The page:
FR represents a focal length of a lens unit that is disposed at an image-side end of said succeeding lens units.
15. A taking lens apparatus comprising:
a zoom lens system for focusing light from an object so as to form an optical image;
an image-sensing device for converting the optical image formed by said zoom lens system into an electric signal; and
an optical low-pass filter, disposed in an optical path on the object side of said image-sensing device, for optically controlling a predetermined spatial frequency component included in the optical image formed by said zoom lens system,
wherein said zoom lens system comprises, from an object side:
a first lens unit having a positive optical power and composed of three or fewer lens elements in total including at least one negative lens element and at least one positive lens element;
a second lens unit having a negative optical power and moving, during zooming, in such a way as to be located always on an image-plane side of a position in which said second lens unit is located in a shortest-focal-length condition; and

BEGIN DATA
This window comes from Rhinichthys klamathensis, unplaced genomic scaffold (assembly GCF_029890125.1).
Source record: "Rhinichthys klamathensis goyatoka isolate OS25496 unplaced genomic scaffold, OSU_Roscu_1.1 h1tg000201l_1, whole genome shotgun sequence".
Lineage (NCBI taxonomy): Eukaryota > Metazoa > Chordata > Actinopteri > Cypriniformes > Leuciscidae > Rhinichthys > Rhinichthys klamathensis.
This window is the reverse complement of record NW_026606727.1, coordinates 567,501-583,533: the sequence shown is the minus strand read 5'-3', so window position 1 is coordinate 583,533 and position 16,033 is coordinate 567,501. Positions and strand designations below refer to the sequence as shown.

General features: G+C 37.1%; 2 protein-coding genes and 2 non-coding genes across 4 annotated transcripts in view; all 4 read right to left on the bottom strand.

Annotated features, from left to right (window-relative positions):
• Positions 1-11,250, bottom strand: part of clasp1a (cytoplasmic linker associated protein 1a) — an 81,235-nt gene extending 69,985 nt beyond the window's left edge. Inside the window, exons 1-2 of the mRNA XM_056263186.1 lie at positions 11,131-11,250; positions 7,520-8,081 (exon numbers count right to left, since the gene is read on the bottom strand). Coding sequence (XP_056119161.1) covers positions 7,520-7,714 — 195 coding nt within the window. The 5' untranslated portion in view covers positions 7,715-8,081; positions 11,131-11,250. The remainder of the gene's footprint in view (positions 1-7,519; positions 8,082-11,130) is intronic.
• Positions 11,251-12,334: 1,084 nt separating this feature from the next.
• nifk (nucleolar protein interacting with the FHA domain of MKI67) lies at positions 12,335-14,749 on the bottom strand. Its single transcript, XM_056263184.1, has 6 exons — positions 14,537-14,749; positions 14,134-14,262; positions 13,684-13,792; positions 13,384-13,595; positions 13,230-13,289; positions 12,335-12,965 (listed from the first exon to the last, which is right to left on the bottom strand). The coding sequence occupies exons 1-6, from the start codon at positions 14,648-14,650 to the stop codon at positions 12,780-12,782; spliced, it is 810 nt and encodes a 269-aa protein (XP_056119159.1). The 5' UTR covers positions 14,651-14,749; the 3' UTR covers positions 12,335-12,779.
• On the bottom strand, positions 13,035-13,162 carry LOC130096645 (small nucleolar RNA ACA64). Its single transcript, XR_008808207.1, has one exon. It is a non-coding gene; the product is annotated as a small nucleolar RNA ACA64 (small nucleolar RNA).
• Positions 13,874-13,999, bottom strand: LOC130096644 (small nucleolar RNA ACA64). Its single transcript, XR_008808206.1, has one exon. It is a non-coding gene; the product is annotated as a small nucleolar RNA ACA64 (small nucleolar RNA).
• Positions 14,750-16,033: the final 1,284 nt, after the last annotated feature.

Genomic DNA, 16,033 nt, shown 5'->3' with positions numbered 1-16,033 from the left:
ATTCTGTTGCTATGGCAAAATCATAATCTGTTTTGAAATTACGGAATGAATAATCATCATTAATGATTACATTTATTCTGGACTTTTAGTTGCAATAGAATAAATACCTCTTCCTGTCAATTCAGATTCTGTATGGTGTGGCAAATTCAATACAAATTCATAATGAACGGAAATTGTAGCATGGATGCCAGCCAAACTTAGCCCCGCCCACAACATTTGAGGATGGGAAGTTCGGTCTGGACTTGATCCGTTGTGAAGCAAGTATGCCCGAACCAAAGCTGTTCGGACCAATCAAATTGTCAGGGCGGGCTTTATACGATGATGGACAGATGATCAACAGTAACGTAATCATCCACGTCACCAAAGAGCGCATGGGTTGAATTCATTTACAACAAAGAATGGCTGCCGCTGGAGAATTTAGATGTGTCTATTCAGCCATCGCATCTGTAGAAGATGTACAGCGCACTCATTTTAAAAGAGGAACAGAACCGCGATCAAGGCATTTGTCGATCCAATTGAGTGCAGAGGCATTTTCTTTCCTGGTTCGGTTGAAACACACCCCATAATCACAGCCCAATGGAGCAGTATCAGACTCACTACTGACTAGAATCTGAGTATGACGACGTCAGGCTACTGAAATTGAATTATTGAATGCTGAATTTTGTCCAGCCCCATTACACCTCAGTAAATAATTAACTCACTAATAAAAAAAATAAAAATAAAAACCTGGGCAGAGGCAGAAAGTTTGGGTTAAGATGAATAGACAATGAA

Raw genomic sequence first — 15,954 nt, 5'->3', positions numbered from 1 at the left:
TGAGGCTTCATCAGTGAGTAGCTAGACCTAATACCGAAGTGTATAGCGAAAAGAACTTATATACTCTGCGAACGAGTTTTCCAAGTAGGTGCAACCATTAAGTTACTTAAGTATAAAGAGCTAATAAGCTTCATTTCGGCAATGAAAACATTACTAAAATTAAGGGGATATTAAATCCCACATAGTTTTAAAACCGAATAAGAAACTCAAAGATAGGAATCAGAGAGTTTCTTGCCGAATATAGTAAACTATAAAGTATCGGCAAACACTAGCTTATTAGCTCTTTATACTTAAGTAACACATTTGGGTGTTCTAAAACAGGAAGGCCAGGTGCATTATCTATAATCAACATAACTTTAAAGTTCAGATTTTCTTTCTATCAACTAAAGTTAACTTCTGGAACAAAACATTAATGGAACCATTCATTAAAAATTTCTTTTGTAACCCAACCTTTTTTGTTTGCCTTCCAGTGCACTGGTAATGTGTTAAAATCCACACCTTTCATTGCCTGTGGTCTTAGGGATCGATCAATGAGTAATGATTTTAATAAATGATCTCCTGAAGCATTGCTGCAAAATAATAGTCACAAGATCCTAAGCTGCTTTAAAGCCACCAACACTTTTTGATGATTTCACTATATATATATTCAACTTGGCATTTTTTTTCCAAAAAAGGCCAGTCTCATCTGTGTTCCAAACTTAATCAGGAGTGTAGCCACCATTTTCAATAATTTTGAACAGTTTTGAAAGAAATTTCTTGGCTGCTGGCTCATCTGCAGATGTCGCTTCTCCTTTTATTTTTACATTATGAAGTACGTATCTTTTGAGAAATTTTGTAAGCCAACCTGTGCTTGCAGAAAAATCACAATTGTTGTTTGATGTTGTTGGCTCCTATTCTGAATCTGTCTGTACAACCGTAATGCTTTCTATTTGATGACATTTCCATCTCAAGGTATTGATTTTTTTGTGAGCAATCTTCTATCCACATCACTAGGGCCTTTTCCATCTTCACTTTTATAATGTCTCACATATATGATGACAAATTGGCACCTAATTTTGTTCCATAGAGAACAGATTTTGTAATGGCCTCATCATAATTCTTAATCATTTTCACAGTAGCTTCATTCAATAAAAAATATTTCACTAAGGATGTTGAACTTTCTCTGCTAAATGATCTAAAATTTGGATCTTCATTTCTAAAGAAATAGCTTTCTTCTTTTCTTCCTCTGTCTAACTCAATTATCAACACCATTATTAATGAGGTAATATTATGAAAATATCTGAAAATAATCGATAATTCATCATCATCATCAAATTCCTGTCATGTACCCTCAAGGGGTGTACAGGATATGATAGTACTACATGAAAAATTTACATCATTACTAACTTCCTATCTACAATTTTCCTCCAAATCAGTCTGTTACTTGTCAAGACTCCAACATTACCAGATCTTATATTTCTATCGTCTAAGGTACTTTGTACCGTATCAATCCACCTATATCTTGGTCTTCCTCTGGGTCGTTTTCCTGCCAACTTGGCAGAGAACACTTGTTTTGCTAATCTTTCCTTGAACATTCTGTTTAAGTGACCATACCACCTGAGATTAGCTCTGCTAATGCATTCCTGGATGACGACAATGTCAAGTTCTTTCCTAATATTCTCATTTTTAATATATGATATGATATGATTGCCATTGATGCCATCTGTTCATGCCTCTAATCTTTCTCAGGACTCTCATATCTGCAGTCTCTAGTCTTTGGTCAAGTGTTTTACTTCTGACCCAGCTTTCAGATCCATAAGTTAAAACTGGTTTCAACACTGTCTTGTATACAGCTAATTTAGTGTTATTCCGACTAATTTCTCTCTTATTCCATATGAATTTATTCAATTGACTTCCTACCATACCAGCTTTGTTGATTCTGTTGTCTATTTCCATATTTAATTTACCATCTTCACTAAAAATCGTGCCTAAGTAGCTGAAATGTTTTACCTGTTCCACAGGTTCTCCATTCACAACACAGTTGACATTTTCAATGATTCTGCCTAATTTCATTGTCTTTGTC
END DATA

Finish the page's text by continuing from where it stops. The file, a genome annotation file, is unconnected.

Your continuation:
one or more succeeding lens units,
wherein said zoom lens system permits a magnification to be varied by varying distances between said lens units
wherein said zoom lens system fulfills the following conditions:
0.92<FW/IH<1.85;
ND<1.53; and
VD>78,
 where
FW represents a focal length of said zoom lens system in the shortest-focal-length condition;
IH represents a maximum image height;
ND represents a refractive index for d line of at least one positive lens element included in said first lens unit; and
VD represents an Abbe number for d line of at least one positive lens element included in said first lens unit.
16. A taking lens apparatus as claimed in claim 15,
wherein said optical low-pass filter is disposed immediately on the object side of the image-sensing device.
17. A taking lens apparatus as claimed in claim 15,
wherein said optical low-pass filter has a shape of a plane-parallel plate.
Description

This application is based on applications Nos. H11-308390 and 2000-291686 filed in Japan on Oct. 29, 1999 and Sep. 26, 2000, respectively, the entire contents of which are hereby incorporated by reference.